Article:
The Muffin has turned three!
And, as she is currently completely obsessed with ponies in general, and My Little Pony in particular, this year we had a Pony party, which of course meant a My Little Pony cake.
Other things were also made for this party - there were decorated cookies (ponies, of course), sparkly unicorn horns, Twinklewish Jellies (jelly jigglers set in heart shaped moulds, with pink edible glitter sprinkled on afterward), etc. I actually didn't get photos of everything, but my mum did, so I'll put some up when I get them (and if they turn out well).
But, as usual, the cake was the big deal, and that I do have photos of.
Now, I will just say that I've done something here that I don't normally do. Some time ago, I received the Wilton Romantic Castle kit as a gift, and have been itching for a chance to use it. A Pony party was the perfect excuse! The thing is, this kit involves applying icing to plastic, and I also decided early on in the design stage that my daughter would rather have plastic ponies she could keep and play with, rather than icing ones that would be eaten or thrown out. So for the first time ever on this blog, what you are seeing here is a cake that contains significant non-edible components. Even so, I am still pretty proud of this cake, and after all not everything is plastic. Apart from the towers, door, windows and ponies, everything is edible (my daughter was very pleased with the teapot, which she devoured complete with cups. And table).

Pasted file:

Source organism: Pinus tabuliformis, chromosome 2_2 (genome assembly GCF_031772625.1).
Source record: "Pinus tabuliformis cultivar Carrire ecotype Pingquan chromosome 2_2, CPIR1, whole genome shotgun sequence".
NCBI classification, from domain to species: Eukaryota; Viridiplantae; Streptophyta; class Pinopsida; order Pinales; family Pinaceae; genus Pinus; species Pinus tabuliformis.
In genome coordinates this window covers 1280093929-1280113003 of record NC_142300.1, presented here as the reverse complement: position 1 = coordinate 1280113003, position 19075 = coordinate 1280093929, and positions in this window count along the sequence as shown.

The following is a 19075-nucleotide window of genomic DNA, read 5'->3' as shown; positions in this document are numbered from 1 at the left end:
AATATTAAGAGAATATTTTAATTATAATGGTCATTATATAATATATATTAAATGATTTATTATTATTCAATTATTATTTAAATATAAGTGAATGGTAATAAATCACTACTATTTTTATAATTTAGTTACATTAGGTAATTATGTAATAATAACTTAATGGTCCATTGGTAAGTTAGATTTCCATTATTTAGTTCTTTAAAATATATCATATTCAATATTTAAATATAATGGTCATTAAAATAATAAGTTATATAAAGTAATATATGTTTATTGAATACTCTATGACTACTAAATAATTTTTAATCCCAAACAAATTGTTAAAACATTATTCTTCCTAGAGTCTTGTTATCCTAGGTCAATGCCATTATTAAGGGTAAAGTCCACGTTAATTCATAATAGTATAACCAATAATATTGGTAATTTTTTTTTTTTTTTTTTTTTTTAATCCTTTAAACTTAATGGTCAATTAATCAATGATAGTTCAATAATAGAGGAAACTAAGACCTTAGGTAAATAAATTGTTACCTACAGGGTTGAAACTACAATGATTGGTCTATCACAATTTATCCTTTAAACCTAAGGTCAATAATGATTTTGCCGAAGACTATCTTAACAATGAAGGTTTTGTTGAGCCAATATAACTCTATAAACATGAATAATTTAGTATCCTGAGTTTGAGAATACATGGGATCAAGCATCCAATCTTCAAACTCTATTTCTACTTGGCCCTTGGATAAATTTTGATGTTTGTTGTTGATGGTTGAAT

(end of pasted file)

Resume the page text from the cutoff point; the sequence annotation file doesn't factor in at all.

One interesting thing about this cake: it is my first ever attempt at ganaching a cake (using the Planet Cake method). In the past I've always worked with buttercream, but I wanted as much stability as possible with the castle kit, so that the towers didn't just fall over. And when it's summer in Western Australia, buttercream doesn't stay terribly solid for long. The night I ganached the cakes it was 30 degrees Celsius at 9pm (yes, in our airconditioned house - we have evaporative), so even the ganache was fairly soft. Luckily the weather was a bit more reasonable the following day, so I was able to ice over the ganache with no problems.
Anyway, I've been wanting to try this method out for a while now (ever since my darling husband bought me the Planet Cake book - big kisses for him!). And wow. Don't get me wrong - I still love my buttercream, and I'll still be using it. But not under sugarpaste. Ever again. The ganache was actually easier to work with (which I was not expecting), and did indeed enable me to get slightly sharper corners than usual. I didn't make a huge effort with the edges on the bottom tier, as I wanted that to look a bit softer, as the green is obviously supposed to represent a grassy hill. But I was quite pleased with the edges on my round cake. I mean okay, they're not super-sharp, but it was my first attempt, and it was fairly warm.
So the cake itself? The bottom tier was lemon madeira cake, layered with lemon curd and white chocolate ganache, iced with the same ganache and then covered with green sugarpaste (or rolled fondant). The castle was dark chocolate mud cake, iced with the white chocolate ganache, and covered with white sugarpaste. The path is made of "Fizzers" lollies. The icing on the turrets and around the windows was royal icing coated with coloured sanding sugar, the leaves/plants were piped in royal icing, and all the other edibles (balloons, flowers, presents, ponies' hats, etc) were modelled in sugarpaste.
As for attaching the towers, I took the excellent advice of someone on a forum somewhere, and used a hot glue gun to attach a flower nail to the bottom of each tower. The kit suggests "gluing" plastic dowels onto them with chocolate, but I just felt that was not going to work here in February... Anyway, the flower nails worked a treat, and I actually found this whole kit very easy to use. Also fun. And it was worth the time it took to see the big eyes and delighted smile on my little girl's face.
Sunday, February 7, 2010
The Muffin has turned three!